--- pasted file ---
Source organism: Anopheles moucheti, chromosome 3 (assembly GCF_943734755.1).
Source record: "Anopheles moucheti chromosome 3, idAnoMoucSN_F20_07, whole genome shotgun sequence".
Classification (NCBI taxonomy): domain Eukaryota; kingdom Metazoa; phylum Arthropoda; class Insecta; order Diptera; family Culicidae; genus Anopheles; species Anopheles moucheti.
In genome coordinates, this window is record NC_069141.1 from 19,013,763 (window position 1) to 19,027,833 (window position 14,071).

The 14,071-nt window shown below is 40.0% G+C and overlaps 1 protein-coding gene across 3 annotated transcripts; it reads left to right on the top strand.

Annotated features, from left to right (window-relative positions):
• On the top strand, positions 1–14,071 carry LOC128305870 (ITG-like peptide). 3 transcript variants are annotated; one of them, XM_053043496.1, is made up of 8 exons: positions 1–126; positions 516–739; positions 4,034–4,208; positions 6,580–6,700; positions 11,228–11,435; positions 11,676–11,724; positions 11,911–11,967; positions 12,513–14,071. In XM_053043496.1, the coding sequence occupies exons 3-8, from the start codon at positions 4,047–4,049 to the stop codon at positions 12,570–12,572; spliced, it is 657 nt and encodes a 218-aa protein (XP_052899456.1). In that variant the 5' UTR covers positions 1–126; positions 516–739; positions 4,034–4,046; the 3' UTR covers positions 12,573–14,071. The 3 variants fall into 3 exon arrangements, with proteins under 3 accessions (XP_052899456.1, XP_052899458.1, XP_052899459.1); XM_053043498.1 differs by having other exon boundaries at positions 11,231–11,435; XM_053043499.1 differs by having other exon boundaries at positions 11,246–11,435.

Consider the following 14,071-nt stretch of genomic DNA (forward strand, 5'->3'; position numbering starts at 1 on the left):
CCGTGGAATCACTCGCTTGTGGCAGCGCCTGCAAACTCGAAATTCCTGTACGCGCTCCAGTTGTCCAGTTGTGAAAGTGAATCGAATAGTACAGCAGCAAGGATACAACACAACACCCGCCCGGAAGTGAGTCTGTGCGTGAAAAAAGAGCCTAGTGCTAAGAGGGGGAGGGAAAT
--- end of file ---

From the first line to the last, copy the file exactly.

Source organism: Anopheles moucheti, chromosome 3 (assembly GCF_943734755.1).
Source record: "Anopheles moucheti chromosome 3, idAnoMoucSN_F20_07, whole genome shotgun sequence".
Classification (NCBI taxonomy): domain Eukaryota; kingdom Metazoa; phylum Arthropoda; class Insecta; order Diptera; family Culicidae; genus Anopheles; species Anopheles moucheti.
In genome coordinates, this window is record NC_069141.1 from 19,013,763 (window position 1) to 19,027,833 (window position 14,071).

The 14,071-nt window shown below is 40.0% G+C and overlaps 1 protein-coding gene across 3 annotated transcripts; it reads left to right on the top strand.

Annotated features, from left to right (window-relative positions):
• On the top strand, positions 1–14,071 carry LOC128305870 (ITG-like peptide). 3 transcript variants are annotated; one of them, XM_053043496.1, is made up of 8 exons: positions 1–126; positions 516–739; positions 4,034–4,208; positions 6,580–6,700; positions 11,228–11,435; positions 11,676–11,724; positions 11,911–11,967; positions 12,513–14,071. In XM_053043496.1, the coding sequence occupies exons 3-8, from the start codon at positions 4,047–4,049 to the stop codon at positions 12,570–12,572; spliced, it is 657 nt and encodes a 218-aa protein (XP_052899456.1). In that variant the 5' UTR covers positions 1–126; positions 516–739; positions 4,034–4,046; the 3' UTR covers positions 12,573–14,071. The 3 variants fall into 3 exon arrangements, with proteins under 3 accessions (XP_052899456.1, XP_052899458.1, XP_052899459.1); XM_053043498.1 differs by having other exon boundaries at positions 11,231–11,435; XM_053043499.1 differs by having other exon boundaries at positions 11,246–11,435.

Consider the following 14,071-nt stretch of genomic DNA (forward strand, 5'->3'; position numbering starts at 1 on the left):
CCGTGGAATCACTCGCTTGTGGCAGCGCCTGCAAACTCGAAATTCCTGTACGCGCTCCAGTTGTCCAGTTGTGAAAGTGAATCGAATAGTACAGCAGCAAGGATACAACACAACACCCGCCCGGAAGTGAGTCTGTGCGTGAAAAAAGAGCCTAGTGCTAAGAGGGGGAGGGAAAT